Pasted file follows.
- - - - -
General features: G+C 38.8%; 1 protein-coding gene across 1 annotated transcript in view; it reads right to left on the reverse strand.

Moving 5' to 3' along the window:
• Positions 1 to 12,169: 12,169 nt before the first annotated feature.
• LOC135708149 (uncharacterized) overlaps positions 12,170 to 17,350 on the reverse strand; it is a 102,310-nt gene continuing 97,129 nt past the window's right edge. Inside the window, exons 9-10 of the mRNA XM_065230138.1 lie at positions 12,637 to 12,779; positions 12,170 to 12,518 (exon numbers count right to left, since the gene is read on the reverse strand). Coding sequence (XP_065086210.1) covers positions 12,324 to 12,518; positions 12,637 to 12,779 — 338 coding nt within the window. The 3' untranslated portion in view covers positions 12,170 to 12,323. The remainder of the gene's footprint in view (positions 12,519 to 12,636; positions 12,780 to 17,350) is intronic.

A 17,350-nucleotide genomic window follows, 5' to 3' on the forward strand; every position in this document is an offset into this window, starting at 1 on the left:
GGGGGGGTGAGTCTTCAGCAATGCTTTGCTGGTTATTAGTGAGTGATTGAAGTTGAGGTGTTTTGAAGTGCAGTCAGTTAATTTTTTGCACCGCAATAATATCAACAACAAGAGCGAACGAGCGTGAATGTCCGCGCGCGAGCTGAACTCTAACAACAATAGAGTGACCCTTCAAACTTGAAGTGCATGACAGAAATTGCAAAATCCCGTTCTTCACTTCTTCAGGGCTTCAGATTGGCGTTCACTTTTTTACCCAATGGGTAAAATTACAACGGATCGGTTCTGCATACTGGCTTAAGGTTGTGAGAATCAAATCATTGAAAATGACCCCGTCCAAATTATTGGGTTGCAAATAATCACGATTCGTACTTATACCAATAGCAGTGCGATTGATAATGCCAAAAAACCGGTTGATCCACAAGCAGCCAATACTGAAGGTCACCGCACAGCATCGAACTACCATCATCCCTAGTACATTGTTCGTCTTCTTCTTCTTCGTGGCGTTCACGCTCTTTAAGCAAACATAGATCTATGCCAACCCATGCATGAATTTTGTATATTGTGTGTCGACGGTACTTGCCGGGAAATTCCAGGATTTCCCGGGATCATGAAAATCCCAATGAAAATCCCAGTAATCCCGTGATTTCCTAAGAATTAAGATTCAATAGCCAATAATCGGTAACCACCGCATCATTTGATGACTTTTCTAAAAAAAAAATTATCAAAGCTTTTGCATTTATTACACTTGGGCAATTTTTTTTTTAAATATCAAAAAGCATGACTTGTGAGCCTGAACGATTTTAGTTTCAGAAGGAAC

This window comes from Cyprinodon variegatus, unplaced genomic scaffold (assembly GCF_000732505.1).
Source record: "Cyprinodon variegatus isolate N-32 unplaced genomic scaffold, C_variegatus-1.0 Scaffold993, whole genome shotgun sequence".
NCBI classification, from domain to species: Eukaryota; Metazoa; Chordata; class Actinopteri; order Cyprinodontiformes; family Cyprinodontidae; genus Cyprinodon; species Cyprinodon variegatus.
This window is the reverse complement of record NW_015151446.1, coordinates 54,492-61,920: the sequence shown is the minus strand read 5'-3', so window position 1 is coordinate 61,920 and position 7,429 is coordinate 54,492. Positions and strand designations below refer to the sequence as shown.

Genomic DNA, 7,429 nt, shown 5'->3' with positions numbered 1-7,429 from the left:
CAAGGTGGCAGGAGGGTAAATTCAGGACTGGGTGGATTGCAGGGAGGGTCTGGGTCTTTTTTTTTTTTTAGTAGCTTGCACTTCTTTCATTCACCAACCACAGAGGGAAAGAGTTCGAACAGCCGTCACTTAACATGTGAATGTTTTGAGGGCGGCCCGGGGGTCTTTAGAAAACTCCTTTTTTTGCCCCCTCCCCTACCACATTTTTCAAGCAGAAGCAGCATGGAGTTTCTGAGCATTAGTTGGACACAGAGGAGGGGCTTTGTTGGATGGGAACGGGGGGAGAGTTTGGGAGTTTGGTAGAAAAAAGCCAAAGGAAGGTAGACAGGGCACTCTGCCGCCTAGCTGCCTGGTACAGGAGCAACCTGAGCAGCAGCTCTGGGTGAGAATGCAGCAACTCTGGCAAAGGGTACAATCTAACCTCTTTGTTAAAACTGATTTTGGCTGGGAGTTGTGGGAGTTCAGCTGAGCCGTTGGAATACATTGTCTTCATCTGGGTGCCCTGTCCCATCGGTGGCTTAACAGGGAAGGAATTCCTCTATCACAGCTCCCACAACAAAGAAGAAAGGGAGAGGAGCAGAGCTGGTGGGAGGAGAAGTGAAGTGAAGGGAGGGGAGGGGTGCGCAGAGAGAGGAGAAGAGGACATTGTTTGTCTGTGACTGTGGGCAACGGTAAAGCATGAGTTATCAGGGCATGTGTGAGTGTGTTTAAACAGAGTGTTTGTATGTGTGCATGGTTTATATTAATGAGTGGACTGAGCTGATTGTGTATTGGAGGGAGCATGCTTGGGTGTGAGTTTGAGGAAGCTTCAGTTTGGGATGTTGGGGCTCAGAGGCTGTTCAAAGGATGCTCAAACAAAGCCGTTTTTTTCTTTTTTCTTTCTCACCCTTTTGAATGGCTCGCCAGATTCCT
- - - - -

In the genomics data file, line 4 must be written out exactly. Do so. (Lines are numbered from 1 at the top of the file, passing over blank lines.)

• LOC135708149 (uncharacterized) overlaps positions 12,170 to 17,350 on the reverse strand; it is a 102,310-nt gene continuing 97,129 nt past the window's right edge. Inside the window, exons 9-10 of the mRNA XM_065230138.1 lie at positions 12,637 to 12,779; positions 12,170 to 12,518 (exon numbers count right to left, since the gene is read on the reverse strand). Coding sequence (XP_065086210.1) covers positions 12,324 to 12,518; positions 12,637 to 12,779 — 338 coding nt within the window. The 3' untranslated portion in view covers positions 12,170 to 12,323. The remainder of the gene's footprint in view (positions 12,519 to 12,636; positions 12,780 to 17,350) is intronic.